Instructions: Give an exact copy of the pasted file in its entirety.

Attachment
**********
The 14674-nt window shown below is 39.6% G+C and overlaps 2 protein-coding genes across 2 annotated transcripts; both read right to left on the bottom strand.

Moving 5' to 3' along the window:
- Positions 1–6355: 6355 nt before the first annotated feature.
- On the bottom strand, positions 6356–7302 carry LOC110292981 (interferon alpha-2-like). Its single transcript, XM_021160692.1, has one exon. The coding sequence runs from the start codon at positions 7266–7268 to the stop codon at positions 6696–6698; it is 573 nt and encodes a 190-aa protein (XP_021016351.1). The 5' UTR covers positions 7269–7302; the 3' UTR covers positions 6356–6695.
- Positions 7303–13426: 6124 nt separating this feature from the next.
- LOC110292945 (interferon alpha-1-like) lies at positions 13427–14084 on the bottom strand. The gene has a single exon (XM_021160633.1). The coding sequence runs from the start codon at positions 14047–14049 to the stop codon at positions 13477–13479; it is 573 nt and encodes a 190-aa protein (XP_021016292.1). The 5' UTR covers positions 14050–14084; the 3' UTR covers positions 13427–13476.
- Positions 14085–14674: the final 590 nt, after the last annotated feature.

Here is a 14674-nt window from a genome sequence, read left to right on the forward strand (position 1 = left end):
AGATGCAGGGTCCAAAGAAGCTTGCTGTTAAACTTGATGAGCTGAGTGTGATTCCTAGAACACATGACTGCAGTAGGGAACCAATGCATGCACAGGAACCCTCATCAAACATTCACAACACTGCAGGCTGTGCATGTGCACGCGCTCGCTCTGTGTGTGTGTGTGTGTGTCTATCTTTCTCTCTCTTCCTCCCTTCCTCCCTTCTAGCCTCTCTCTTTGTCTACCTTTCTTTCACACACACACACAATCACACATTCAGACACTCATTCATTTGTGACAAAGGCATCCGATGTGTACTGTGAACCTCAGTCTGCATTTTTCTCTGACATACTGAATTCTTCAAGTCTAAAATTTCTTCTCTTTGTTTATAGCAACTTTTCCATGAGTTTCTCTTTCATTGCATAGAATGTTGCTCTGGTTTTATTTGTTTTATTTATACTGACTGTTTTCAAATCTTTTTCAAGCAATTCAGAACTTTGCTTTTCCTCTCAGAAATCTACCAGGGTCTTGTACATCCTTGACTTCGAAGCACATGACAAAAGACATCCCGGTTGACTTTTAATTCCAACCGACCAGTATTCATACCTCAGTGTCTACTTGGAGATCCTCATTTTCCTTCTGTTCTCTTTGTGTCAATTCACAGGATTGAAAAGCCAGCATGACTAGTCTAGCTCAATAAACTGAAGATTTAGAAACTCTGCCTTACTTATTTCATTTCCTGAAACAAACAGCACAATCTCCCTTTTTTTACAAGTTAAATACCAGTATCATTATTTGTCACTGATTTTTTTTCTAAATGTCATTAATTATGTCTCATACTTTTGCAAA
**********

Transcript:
The 14674-nt window shown below is 39.6% G+C and overlaps 2 protein-coding genes across 2 annotated transcripts; both read right to left on the bottom strand.

Moving 5' to 3' along the window:
- Positions 1–6355: 6355 nt before the first annotated feature.
- On the bottom strand, positions 6356–7302 carry LOC110292981 (interferon alpha-2-like). Its single transcript, XM_021160692.1, has one exon. The coding sequence runs from the start codon at positions 7266–7268 to the stop codon at positions 6696–6698; it is 573 nt and encodes a 190-aa protein (XP_021016351.1). The 5' UTR covers positions 7269–7302; the 3' UTR covers positions 6356–6695.
- Positions 7303–13426: 6124 nt separating this feature from the next.
- LOC110292945 (interferon alpha-1-like) lies at positions 13427–14084 on the bottom strand. The gene has a single exon (XM_021160633.1). The coding sequence runs from the start codon at positions 14047–14049 to the stop codon at positions 13477–13479; it is 573 nt and encodes a 190-aa protein (XP_021016292.1). The 5' UTR covers positions 14050–14084; the 3' UTR covers positions 13427–13476.
- Positions 14085–14674: the final 590 nt, after the last annotated feature.

Here is a 14674-nt window from a genome sequence, read left to right on the forward strand (position 1 = left end):
AGATGCAGGGTCCAAAGAAGCTTGCTGTTAAACTTGATGAGCTGAGTGTGATTCCTAGAACACATGACTGCAGTAGGGAACCAATGCATGCACAGGAACCCTCATCAAACATTCACAACACTGCAGGCTGTGCATGTGCACGCGCTCGCTCTGTGTGTGTGTGTGTGTGTCTATCTTTCTCTCTCTTCCTCCCTTCCTCCCTTCTAGCCTCTCTCTTTGTCTACCTTTCTTTCACACACACACACAATCACACATTCAGACACTCATTCATTTGTGACAAAGGCATCCGATGTGTACTGTGAACCTCAGTCTGCATTTTTCTCTGACATACTGAATTCTTCAAGTCTAAAATTTCTTCTCTTTGTTTATAGCAACTTTTCCATGAGTTTCTCTTTCATTGCATAGAATGTTGCTCTGGTTTTATTTGTTTTATTTATACTGACTGTTTTCAAATCTTTTTCAAGCAATTCAGAACTTTGCTTTTCCTCTCAGAAATCTACCAGGGTCTTGTACATCCTTGACTTCGAAGCACATGACAAAAGACATCCCGGTTGACTTTTAATTCCAACCGACCAGTATTCATACCTCAGTGTCTACTTGGAGATCCTCATTTTCCTTCTGTTCTCTTTGTGTCAATTCACAGGATTGAAAAGCCAGCATGACTAGTCTAGCTCAATAAACTGAAGATTTAGAAACTCTGCCTTACTTATTTCATTTCCTGAAACAAACAGCACAATCTCCCTTTTTTTACAAGTTAAATACCAGTATCATTATTTGTCACTGATTTTTTTTCTAAATGTCATTAATTATGTCTCATACTTTTGCAAA